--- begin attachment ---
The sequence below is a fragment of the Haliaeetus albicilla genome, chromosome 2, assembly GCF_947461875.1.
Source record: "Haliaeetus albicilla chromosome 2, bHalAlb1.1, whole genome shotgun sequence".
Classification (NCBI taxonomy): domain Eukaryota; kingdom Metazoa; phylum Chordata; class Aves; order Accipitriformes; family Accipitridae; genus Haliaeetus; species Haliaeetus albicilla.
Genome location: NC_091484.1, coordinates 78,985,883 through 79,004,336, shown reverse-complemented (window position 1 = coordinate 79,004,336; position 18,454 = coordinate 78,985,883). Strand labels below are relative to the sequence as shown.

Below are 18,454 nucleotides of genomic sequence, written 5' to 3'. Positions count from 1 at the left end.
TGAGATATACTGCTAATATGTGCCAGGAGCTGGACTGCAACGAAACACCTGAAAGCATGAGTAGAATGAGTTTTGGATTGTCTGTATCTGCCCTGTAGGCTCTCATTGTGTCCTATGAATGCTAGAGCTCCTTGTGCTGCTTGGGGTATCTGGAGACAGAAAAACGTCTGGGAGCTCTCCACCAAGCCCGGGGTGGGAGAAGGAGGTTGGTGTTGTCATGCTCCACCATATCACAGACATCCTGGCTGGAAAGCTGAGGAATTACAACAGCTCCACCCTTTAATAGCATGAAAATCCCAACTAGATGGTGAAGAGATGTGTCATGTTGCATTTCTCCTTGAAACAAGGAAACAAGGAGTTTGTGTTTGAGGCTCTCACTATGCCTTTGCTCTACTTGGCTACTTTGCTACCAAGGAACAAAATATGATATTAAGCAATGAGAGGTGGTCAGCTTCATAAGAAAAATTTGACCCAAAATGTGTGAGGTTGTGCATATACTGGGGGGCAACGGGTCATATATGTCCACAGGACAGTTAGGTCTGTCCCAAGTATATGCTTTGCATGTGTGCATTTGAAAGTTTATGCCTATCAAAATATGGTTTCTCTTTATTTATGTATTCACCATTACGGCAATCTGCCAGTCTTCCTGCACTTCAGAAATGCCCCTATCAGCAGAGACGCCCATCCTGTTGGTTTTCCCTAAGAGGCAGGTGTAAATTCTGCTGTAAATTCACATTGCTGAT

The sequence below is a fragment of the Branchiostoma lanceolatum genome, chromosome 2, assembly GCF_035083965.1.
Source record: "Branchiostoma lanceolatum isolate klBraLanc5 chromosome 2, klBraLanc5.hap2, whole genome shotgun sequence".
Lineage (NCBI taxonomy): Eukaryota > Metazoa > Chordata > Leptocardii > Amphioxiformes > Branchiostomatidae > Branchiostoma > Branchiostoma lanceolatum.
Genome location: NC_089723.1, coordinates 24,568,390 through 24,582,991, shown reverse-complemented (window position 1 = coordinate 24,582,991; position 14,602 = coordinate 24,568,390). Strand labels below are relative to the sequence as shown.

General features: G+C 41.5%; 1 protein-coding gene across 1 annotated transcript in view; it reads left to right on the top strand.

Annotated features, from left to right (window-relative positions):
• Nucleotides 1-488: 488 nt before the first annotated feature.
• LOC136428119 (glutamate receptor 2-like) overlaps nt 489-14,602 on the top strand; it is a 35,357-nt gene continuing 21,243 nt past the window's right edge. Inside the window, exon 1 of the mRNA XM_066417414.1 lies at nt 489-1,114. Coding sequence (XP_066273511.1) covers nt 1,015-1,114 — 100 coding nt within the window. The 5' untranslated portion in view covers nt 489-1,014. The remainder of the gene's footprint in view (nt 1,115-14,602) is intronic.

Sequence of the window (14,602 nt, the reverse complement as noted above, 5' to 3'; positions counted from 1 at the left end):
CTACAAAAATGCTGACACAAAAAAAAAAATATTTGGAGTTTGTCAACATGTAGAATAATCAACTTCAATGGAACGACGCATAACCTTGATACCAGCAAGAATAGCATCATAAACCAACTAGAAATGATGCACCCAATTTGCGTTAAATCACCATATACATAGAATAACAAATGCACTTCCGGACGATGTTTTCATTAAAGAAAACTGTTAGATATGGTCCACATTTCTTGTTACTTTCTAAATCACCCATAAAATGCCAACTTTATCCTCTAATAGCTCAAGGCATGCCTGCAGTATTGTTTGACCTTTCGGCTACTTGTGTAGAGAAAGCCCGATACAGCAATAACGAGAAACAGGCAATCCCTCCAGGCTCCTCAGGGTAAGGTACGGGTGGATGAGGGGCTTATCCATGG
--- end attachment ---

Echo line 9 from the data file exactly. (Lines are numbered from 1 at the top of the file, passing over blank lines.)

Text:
Lineage (NCBI taxonomy): Eukaryota > Metazoa > Chordata > Leptocardii > Amphioxiformes > Branchiostomatidae > Branchiostoma > Branchiostoma lanceolatum.